- The Other Russia:Re-Presenting the Gay Experience
For many gays, lesbians and bisexuals in Russia today, the decades immediately preceding the Revolution are looked on as something of a golden age, and not entirely without reason. It was a time when several prominent members of the royal family were practicing homosexuals;1 a number of Russia's leading cultural figures at the time were also indisputably homosexual; and themes of gender identification and same-sex attraction were taken up by writers and artists in both popular and high-brow venues.2 In the realm of politics, the criminality of homosexuality was discussed in the context of legal reform, with Vladimir Dmitrievich Nabokov eloquently championing the position that homosexuality may be "repugnant," but it should not be criminal. Although homosexuality would remain a criminal offense throughout the tsarist period, in the words of [End Page 183] Laura Engelstein "[it] never served as a vehicle for symbolic politics, as it did in England and Germany during the same period,"3 or as it would in the Soviet era.
It is in the context of this nostalgia that one must examine K. K. Rotikov's Drugoi Peterburg, a first-of-its-kind gay history of St. Petersburg, for it will help to explain both the cultish popularity of the book – the reviewer for Novyi mir calls it a "cultural phenomenon"4 – and its weaknesses as "gay" history. Drugoi Peterburg is, both in form and in content, an elaborate homage to the decades preceding the revolution, leading the writer Tat'iana Nikitichna Tolstaia to declare that it "does honor to the Silver Age."5 In fact, so much attention is paid to the last two decades of the nineteenth century and to the first two decades of the twentieth, despite the author's claim to cover the entire history of St. Petersburg from its founding in 1703 to the present, that Ol'ga Kushlina names the Silver Age poet Mikhail Alekseevich Kuzmin "the romantic hero" of the work.6
However, it is the formal connections to the decades preceding the revolution that are most interesting and most problematic. The most obvious one is the book's overall form, that of a guidebook; this Rotikov borrows from Pyliaev's popular work Staryi Peterburg, first published in 1887.7 The organizing principle of both "guides" is the topography of St. Petersburg, with each chapter devoted to a street, square or neighborhood. This format allows information from various historical periods to be juxtaposed in a rather provocative manner, and encourages "lyrical digressions," as, for example, when Rotikov turns from a description of the Nikol'skii Cathedral to a critique of the Russian Orthodox Church's position on homosexuality (104–07).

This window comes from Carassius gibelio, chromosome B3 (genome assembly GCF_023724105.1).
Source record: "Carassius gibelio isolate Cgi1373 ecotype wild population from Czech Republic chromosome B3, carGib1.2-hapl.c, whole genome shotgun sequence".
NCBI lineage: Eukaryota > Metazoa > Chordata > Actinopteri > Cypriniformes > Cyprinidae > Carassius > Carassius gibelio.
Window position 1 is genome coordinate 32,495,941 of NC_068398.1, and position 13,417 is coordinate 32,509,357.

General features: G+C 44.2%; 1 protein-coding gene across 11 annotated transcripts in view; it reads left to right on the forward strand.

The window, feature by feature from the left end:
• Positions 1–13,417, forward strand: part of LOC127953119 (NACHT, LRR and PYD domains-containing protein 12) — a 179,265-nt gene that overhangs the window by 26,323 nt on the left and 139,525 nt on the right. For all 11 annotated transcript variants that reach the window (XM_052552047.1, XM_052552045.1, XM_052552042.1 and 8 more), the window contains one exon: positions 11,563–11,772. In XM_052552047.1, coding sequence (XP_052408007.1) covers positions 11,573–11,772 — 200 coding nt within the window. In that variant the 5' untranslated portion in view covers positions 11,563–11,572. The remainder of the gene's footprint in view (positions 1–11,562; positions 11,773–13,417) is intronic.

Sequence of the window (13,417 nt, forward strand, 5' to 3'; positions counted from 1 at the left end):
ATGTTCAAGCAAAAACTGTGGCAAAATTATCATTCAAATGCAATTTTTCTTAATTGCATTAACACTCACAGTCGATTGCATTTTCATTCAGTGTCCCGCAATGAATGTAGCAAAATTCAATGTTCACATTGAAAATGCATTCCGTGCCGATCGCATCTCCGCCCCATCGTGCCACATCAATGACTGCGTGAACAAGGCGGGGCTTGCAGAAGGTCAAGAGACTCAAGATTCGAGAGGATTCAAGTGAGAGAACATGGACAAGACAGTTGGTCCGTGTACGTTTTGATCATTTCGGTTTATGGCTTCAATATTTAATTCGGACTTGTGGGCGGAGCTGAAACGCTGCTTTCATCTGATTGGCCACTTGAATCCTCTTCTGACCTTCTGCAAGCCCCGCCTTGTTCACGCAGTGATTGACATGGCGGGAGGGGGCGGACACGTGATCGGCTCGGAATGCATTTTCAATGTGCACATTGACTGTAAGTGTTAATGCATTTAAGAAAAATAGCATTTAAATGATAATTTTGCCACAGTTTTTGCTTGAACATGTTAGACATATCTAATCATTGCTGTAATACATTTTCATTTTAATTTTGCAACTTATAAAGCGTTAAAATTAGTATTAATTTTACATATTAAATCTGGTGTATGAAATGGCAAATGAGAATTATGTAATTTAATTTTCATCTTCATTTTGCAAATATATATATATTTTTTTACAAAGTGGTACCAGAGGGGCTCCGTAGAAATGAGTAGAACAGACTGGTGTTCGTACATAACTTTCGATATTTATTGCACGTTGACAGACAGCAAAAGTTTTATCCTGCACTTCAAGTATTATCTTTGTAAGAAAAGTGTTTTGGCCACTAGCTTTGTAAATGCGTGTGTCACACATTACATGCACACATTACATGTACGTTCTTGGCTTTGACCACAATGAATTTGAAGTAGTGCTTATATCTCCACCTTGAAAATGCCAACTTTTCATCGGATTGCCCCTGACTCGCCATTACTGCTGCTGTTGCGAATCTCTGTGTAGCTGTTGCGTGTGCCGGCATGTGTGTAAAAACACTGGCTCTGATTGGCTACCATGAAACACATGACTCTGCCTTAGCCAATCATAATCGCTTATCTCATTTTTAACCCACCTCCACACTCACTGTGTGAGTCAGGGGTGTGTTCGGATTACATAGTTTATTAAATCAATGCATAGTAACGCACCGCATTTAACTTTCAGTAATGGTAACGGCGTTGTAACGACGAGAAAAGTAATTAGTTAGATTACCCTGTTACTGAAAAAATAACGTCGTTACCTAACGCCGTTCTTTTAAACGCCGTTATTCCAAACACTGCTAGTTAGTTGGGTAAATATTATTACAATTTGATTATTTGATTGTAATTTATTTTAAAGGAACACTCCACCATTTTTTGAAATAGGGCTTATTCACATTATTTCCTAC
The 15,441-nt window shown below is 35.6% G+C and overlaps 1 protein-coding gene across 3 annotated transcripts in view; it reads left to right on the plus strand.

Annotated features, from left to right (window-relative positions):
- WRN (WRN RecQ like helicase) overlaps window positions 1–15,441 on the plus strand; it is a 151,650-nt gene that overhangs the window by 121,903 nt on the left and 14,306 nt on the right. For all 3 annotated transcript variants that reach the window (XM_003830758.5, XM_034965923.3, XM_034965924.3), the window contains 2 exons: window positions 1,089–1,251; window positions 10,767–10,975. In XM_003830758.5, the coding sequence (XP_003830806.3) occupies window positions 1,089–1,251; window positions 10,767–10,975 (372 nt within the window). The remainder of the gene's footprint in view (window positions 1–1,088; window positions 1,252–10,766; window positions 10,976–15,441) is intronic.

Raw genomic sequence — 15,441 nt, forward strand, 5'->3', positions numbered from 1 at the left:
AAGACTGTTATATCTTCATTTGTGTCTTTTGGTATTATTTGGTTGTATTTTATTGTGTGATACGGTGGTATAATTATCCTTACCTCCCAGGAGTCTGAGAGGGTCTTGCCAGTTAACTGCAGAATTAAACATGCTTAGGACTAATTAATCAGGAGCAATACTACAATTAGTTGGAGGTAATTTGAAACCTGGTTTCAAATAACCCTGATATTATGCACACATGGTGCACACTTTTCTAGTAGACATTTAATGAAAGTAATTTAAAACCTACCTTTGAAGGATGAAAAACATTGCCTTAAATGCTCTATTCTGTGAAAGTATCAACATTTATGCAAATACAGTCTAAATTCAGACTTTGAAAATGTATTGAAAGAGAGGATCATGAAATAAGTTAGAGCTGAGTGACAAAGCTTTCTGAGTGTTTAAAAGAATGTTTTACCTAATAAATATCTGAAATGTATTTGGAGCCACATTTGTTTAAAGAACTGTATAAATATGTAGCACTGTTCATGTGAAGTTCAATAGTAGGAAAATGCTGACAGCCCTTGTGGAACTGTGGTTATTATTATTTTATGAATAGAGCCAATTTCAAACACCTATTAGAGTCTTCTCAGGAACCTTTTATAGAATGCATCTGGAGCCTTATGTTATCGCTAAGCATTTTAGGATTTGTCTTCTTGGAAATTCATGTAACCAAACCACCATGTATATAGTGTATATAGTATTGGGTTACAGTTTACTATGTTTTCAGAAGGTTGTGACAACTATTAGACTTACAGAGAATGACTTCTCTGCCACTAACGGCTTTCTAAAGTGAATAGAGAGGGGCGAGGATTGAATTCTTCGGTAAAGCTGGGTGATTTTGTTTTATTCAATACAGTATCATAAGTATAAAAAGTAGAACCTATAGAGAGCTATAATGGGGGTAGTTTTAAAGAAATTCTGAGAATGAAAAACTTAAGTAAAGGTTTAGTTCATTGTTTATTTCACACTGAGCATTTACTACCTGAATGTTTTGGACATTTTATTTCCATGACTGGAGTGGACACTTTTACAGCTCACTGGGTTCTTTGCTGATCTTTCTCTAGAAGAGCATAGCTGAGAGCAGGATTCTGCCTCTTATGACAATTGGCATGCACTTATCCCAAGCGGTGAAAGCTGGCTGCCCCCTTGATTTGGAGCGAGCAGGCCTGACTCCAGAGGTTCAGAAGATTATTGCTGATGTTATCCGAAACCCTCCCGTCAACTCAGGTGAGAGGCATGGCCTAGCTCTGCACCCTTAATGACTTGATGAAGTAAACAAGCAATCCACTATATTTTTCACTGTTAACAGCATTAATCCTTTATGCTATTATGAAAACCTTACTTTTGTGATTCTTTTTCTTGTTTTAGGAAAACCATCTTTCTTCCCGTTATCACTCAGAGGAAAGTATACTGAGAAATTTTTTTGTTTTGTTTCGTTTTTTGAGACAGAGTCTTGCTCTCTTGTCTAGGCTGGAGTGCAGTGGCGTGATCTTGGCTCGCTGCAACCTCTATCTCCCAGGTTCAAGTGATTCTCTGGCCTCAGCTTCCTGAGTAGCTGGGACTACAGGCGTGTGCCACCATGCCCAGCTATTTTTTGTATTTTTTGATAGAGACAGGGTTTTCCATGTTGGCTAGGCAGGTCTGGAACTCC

The idea of writing a gay history in the form of a guidebook8 allows Rotikov, a conservator at the St. Petersburg City Museum of Sculpture, to combine his vast knowledge of the city's architecture and history with his independent research on its notable gays. While Mikhail Zolotonosov is correct in noting in his review for Novyi Mir that most of the information contained in the book has been published elsewhere, it is certainly valuable to have it presented together, [End Page 184] profiling a "gay" presence throughout the history of the tsarist capital. It would have been a great convenience to those working in the fields of Russian history and gay studies, however, to have had the many and varied sources referred to in the work properly referenced. This is one of several reasons Rotikov's book may prove maddening to the scholar. In fact, Rotikov fails to provide any of the scholarly apparatus contained in Pyliaev's book: footnotes, an index of names and an index to the illustrations in the volume. (The last index is, in...